Key Risk Indicators / relation with KPI’s

As indicated above, key risk indicators (KRI’s) are essentially key performance indicators but aimed at risks and linked with the company’s risk appetite via risk tolerances. In this section I will explain how I determined the KRI’s and how they were used. I will also give some examples.

It is my strong believe that it is most effective to use methods and tools already in place, instead of creating new items and reinventing the wheel. This also applies to KRI’s. In one of these organizations, the use of KPI’s was widespread. As such I started with few key risks and determined which KPI was related to the risk and could also serve as a KRI. In some cases, obviously the KRI has to be determined from scratch when there is no associated KPI available. Determining KRI’s should always be done in close cooperation with the risk owner since he/she will ultimately also be the KRI owner.

After determining the KRI in discussion with the risk owner, the risk owner determined tolerances which must be in line with the risk appetite. When the risk appetite is low, the tolerances are set very strict, and with a high risk appetite the tolerances are wider. You can also highlight the current number when it exceeds a threshold or not (using a traffic light indication) and whether it increased or decreased and show a positive or negative trend (depending on the KRI). This is a very good way to operationalize your risk appetite and to make it very concrete and tangible.

Create mini graphs

Everybody knows that a picture says more than a thousand words. Therefore, it is very useful to represent your data via a graph. In this way, trends are easily to identify. When you also include graphs that show the tolerances, you can immediately see whether the KRI exceeds a tolerance.

Example of a KRI dashboard

The following picture shows an example of a KRI dashboard. The risk is unavailability of personnel, and the associated KRI is the number of leavers as percentage of the total workforce. As you can see, the tolerance is set on 10% (amber) and 12% (red), this should be in line with the company’s risk appetite. The trend month-on-month shows that the KRI is throughout the year below the threshold, but shows a worrying increasing trend which even exceeds the threshold in September.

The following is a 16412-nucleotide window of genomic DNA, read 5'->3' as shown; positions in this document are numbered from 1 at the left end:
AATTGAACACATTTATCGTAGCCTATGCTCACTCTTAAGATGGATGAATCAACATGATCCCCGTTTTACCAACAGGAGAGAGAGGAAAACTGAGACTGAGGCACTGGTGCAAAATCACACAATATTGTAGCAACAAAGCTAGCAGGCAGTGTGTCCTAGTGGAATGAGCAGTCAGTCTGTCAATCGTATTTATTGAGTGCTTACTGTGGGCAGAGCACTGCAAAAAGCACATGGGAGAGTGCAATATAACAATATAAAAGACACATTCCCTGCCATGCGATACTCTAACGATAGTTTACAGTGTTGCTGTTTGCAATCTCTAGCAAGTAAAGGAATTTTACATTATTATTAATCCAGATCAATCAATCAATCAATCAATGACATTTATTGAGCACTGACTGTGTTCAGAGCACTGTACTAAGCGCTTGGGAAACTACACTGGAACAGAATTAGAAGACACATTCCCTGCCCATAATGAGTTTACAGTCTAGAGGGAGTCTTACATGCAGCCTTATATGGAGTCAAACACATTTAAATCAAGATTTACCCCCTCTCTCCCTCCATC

Make the KRI’s actionable

To ensure this exercise really has added value and to create useful management information, it is crucial to attach a conclusion and action to the KRI. Based on the data and the associated trend, you should look for root causes that drives the risk exposure. When the trend starts exceeding the thresholds it is important to determine, in cooperation with the risk owner, appropriate actions to bring the risk exposure back within acceptable tolerances. It is important to note that the prime responsibility to manage the risk lies with the risk owner.

In this example of number of leavers increasing, you should determine why the number increases. This can be decreasing working conditions, personnel getting dissatisfied or a labor market that is increasingly competitive making it easier for employees to switch jobs. An increasing number of leavers can obviously have a number of reasons and risk mitigating actions. An employee satisfaction survey would be a good starting point, but additional actions might be required.

Who uses KRI’s

It is important to recognize your audience. Obviously, the risk manager is one of the primary users of the KRI dashboard as part of his oversight role with respect to risks. However, it is also important that the dashboard is shared with Management and the Board. Especially Managers have primary responsibility to act when risks exceed thresholds.

How to collect data

An important element of KRI’s is the source data. When KPI’s are already in use, this should be easy. You just make use of the data that is already captured. However, when you determine KRI’s from scratch, this can be quite cumbersome. You have to agree with the risk owner where and how to get the source data. Sometimes the data is easily available via a report that is already send out but in other cases one needs to start capturing the data.